by Lois Tverberg
God saw all that He had made, and behold, it was very good. And there was evening and there was morning, the sixth day. Thus the heavens and the earth were completed, and all their hosts. – Genesis 1:31-2:1
The creation story in Genesis teaches some revolutionary truths which are so basic that we can hardly think in any other terms. But, until Judaism and Christianity brought them to the world, they were not a part of mankind’s thinking. Not only are they important, they are wonderful news once you think about it!
The biblical account was utterly unique in comparison to all other ancient stories about creation, and the differences were a powerful challenge to the world-view of its time. Most creation myths featured wars between human-like gods and goddesses. Through sex and violence, various parts of the creation were formed. According to these myths, the gods were limited in power and not at all interested in morality – just how to gain power over the other gods. They did not care about humanity, but instead created humans as slaves to serve their own desires. Humans were to appease these gods through magical incantations and religious ceremonies, but there was no moral standard – the goal of life was to survive by being quick-witted and devious. People saw the world as unpredictable and cruel, and didn’t see that their lives were meaningful in any way. Humans had no hope of anything beyond survival in a callous, immoral world.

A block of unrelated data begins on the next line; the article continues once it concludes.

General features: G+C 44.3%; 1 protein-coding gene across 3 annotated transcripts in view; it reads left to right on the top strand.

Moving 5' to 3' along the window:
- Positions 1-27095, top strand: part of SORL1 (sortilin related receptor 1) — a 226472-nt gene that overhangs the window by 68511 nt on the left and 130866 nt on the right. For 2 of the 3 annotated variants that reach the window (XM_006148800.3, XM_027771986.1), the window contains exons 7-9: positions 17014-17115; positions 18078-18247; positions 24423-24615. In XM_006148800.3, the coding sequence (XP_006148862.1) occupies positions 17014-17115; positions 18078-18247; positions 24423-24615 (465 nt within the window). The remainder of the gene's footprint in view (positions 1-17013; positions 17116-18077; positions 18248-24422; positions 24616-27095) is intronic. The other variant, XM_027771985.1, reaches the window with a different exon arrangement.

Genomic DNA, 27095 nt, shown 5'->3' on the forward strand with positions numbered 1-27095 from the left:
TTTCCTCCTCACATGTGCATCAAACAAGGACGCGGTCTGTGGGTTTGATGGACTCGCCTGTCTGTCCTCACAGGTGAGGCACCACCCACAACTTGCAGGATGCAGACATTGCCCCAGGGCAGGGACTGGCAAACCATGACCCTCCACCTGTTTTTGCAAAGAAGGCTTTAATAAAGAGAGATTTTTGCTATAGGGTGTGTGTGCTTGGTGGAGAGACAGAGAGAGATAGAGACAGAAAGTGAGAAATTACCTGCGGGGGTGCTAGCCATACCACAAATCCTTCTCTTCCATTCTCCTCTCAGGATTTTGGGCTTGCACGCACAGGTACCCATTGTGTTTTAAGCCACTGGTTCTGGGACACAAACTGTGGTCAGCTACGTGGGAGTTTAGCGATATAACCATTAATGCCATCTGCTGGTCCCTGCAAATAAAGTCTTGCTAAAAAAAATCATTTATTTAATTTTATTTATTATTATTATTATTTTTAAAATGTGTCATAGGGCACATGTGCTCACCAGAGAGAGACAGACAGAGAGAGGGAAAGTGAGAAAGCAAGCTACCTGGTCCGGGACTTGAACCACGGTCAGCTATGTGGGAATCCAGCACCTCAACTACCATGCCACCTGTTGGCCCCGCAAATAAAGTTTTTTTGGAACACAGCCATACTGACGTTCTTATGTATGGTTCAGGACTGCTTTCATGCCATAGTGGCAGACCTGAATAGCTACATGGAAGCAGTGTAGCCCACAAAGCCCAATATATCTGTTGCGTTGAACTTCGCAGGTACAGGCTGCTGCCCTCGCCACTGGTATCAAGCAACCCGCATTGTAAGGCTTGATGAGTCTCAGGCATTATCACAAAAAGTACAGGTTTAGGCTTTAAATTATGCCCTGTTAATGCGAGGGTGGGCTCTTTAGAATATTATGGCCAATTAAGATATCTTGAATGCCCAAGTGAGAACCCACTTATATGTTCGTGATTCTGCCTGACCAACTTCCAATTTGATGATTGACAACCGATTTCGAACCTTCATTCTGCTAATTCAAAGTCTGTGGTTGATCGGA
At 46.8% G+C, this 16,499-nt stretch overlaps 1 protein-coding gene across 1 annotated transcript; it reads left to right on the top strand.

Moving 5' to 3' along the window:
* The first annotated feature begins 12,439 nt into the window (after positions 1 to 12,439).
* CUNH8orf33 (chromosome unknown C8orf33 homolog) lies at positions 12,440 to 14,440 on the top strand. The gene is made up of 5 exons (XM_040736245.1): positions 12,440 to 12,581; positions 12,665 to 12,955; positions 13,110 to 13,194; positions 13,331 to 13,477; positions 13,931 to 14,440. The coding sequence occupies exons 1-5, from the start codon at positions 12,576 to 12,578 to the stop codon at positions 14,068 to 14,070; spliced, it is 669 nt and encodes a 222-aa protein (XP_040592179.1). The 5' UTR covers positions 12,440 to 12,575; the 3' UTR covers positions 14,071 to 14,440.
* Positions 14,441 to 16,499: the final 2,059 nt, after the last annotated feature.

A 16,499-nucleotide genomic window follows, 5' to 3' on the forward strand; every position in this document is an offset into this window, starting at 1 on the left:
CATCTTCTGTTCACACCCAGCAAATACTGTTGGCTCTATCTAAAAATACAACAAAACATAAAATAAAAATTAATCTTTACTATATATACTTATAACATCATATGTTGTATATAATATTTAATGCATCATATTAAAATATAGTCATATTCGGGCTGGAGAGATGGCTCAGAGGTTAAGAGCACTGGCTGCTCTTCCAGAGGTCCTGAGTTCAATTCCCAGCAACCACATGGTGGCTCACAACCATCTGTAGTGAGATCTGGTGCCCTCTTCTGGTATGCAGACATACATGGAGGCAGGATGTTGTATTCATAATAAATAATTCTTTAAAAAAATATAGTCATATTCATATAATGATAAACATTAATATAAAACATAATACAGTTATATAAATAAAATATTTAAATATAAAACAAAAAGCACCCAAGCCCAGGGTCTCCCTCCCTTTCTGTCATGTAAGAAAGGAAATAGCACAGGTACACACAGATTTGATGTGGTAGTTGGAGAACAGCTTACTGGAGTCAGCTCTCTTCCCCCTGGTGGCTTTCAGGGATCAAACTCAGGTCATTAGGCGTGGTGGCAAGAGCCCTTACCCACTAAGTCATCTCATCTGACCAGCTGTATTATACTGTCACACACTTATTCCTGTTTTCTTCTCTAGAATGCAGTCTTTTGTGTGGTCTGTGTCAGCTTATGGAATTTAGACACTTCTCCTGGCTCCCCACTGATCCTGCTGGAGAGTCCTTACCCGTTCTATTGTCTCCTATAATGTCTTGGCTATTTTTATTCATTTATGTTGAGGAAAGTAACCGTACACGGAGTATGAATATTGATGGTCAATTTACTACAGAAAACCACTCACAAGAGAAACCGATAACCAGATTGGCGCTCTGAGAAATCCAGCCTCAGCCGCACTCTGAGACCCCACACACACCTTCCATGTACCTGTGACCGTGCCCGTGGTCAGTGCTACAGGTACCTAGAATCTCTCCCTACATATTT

In contrast, the first few chapters of Genesis flip our thinking upside-down and offer tremendous hope. One eternal God created everything and is apart from creation. Because God is unique and all powerful, he can set a universal standard of ethics that applies to all humanity. He is the foundation of all good, created a good world, and is concerned about humanity. Man is uniquely precious to him – he was made from dust, but he alone received the breath of life from God himself. God made us in his image, and because of that, God is our “kinsman-redeemer” who is our protector and savior. What good news compared to the immoral, unconcerned pagan gods!
We hardly appreciate these truths that are important fundamentals even before we get to the story of Christ. But the Bible begins with good news, and it only gets better from there.
Photocred: British Museum